Student & Faculty Highlights
Art, Art History, & Visual Studies
Meagan Green (seventh-year doctoral student) was the recipient of the 2009-2010 Fulbright Institute of International Education Research Grant–Italy for her on-site and archival research in Verona, Italy. She will be using this fellowship to complete her dissertation, “Friars in the City: Mendicant Architecture and Pious Practices in Medieval Verona (c. 1220-c. 1375).”
Neil McWilliam (Walter H. Annenberg Professor in the Department of Art, Art History & Visual Studies) was awarded funding of $50,000 through the Provost’s annual Common Fund competition to support the interdisciplinary project, Lines of Attack: Conflicts in Caricature. The project will feature an exhibition of contemporary and historical graphic satire at the Nasher Museum of Art in Spring 2010; the exhibition was developed by undergraduate seniors and graduate students at Duke and UNC-Chapel Hill.
Will Mitchell (J. Rex Fuqua Professor of International Management) received the Irwin Outstanding Educator Award from the Business Policy and Strategy Division of the Academy of Management, a career award for contributions to Ph.D. education and junior faculty development.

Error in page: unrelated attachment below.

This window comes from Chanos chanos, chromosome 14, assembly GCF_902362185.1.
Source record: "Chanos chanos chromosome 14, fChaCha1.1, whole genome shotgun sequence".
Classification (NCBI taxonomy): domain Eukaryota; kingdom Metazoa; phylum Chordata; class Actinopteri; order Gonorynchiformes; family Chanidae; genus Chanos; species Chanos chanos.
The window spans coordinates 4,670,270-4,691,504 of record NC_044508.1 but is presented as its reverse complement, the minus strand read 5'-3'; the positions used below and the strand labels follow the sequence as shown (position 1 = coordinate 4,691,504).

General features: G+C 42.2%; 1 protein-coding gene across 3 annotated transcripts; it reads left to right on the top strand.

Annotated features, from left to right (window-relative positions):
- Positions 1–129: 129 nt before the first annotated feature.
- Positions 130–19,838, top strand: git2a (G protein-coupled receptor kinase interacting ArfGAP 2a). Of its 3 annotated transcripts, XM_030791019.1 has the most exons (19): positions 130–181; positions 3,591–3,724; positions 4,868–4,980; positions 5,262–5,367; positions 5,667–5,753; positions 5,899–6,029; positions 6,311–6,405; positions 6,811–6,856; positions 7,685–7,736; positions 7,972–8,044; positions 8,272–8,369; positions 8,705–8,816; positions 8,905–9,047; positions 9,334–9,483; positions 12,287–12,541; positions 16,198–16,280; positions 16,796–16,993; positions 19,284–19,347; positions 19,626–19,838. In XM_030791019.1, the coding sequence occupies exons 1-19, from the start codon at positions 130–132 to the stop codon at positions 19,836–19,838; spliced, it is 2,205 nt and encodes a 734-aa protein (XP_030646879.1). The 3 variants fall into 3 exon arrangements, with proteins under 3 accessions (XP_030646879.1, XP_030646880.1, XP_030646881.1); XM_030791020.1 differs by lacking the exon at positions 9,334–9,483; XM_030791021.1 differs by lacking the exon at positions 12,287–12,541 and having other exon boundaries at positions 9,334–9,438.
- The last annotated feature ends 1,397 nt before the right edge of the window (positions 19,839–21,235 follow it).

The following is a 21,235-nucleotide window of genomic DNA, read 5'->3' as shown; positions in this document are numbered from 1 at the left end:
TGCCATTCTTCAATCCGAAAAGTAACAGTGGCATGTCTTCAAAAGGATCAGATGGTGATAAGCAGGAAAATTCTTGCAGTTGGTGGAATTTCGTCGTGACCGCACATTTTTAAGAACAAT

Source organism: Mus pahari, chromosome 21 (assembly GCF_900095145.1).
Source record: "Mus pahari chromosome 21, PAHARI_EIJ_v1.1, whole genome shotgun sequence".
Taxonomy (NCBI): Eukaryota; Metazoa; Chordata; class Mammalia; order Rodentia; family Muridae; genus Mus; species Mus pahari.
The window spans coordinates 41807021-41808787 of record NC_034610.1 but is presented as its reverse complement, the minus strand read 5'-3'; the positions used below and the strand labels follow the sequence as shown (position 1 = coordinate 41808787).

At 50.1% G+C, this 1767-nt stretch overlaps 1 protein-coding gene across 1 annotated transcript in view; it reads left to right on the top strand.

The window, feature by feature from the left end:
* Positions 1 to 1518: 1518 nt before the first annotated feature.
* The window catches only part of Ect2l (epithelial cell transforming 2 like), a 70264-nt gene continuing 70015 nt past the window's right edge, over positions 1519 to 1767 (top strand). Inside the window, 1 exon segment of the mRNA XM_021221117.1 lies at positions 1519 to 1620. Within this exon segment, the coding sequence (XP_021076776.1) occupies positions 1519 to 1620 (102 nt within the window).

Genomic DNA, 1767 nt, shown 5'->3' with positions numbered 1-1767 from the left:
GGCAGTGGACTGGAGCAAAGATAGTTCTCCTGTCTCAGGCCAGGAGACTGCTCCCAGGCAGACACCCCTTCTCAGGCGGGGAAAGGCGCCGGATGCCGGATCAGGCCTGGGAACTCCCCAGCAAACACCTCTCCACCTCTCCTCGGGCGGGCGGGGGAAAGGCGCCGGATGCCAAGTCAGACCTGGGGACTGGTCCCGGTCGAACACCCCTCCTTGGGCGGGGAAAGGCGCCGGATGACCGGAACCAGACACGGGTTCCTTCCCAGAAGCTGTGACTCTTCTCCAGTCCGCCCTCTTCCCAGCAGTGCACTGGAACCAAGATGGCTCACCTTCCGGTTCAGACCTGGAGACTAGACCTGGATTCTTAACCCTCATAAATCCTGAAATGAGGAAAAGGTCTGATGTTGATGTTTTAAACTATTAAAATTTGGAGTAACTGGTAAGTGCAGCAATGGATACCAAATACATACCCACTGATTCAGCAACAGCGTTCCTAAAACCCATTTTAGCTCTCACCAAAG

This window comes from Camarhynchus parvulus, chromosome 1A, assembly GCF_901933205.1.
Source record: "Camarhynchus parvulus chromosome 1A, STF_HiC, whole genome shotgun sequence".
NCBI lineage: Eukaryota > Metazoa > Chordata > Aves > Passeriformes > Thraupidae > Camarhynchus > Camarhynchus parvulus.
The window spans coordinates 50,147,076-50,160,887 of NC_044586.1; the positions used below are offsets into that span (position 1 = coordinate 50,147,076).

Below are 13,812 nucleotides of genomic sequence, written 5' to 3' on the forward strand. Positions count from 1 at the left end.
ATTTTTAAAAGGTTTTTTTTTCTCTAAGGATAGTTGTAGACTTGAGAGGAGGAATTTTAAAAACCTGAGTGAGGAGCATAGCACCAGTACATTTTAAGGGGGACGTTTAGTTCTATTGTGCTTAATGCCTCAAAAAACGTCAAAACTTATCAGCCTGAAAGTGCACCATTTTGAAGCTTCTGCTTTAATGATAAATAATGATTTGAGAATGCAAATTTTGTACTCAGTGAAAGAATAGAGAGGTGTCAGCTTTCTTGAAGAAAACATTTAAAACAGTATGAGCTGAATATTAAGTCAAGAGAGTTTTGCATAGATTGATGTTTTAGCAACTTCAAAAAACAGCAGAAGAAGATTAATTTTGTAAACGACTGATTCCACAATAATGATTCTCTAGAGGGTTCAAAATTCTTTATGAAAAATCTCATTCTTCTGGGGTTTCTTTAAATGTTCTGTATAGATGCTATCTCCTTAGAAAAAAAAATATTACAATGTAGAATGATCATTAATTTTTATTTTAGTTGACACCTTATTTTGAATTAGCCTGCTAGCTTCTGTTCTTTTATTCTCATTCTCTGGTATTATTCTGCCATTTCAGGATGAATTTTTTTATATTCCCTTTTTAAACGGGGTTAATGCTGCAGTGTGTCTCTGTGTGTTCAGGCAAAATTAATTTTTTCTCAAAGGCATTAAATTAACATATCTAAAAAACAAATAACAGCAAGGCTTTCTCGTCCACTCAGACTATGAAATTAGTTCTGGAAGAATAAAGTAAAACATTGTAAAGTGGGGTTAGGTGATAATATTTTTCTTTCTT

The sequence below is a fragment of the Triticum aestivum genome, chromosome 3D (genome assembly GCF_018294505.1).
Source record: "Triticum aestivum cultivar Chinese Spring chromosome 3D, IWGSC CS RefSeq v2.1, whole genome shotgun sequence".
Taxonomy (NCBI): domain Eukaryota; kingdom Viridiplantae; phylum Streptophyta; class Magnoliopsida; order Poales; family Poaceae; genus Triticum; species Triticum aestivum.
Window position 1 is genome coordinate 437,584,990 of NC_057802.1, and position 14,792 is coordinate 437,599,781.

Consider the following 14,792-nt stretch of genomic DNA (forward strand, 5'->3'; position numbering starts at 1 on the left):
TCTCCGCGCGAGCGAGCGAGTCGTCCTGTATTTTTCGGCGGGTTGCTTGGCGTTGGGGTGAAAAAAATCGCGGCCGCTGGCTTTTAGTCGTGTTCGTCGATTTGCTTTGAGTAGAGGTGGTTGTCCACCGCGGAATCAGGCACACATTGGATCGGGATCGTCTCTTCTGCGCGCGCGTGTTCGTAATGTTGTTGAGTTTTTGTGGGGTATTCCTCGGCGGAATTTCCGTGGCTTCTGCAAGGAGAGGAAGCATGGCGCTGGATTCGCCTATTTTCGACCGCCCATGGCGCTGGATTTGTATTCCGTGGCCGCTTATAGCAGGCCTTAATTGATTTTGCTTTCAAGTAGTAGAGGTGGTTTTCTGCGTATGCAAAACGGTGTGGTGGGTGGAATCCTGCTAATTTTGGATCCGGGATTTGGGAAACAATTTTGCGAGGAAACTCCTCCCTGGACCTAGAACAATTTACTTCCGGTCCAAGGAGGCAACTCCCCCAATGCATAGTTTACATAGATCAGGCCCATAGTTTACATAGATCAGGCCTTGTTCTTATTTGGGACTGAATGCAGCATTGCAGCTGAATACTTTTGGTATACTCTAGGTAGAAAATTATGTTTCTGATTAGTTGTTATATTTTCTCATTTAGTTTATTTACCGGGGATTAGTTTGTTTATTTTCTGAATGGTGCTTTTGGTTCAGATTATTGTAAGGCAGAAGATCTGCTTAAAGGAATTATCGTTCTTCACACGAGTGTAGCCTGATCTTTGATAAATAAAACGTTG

Electrical and Computer Engineering
Krishnendu Chakrabarty (Professor of Electrical and Computer Engineering) has been appointed editor-in-chief of the Institute of Electrical and Electronics Engineers, Inc. (IEEE) Design & Test of Computers journal for the 2010-2011 term.
Chris Dwyer and Adrienne Stiff-Roberts (Assistant Professors of Electrical and Computer Engineering) each received a Presidential Early Career Award for Scientists and Engineers (PECASE), the highest honor given to scientists by the U.S. Government. These awards are intended to recognize young investigators and support them in the early stages of their independent research careers.
Mark Andrew Ewing (third-year doctoral student) was awarded first prize and $15,000 in the National Academy of Engineering’s Grand Challenges for Engineering video and essay contest in March 2009. Andy’s graduate advisor is April Brown, John Cocke Professor and Senior Associate Dean for Research in the Pratt School of Engineering.
Mechanical Engineering and Materials Science
Brian Mann (Assistant Professor in Mechanical Engineering in Materials Science) has developed a theory framework that enables broadband energy harvesting with inertial generators. These devices convert environmental disturbances into mechanical oscillations and then apply transduction methods to convert the vibratory energy into usable electrical energy.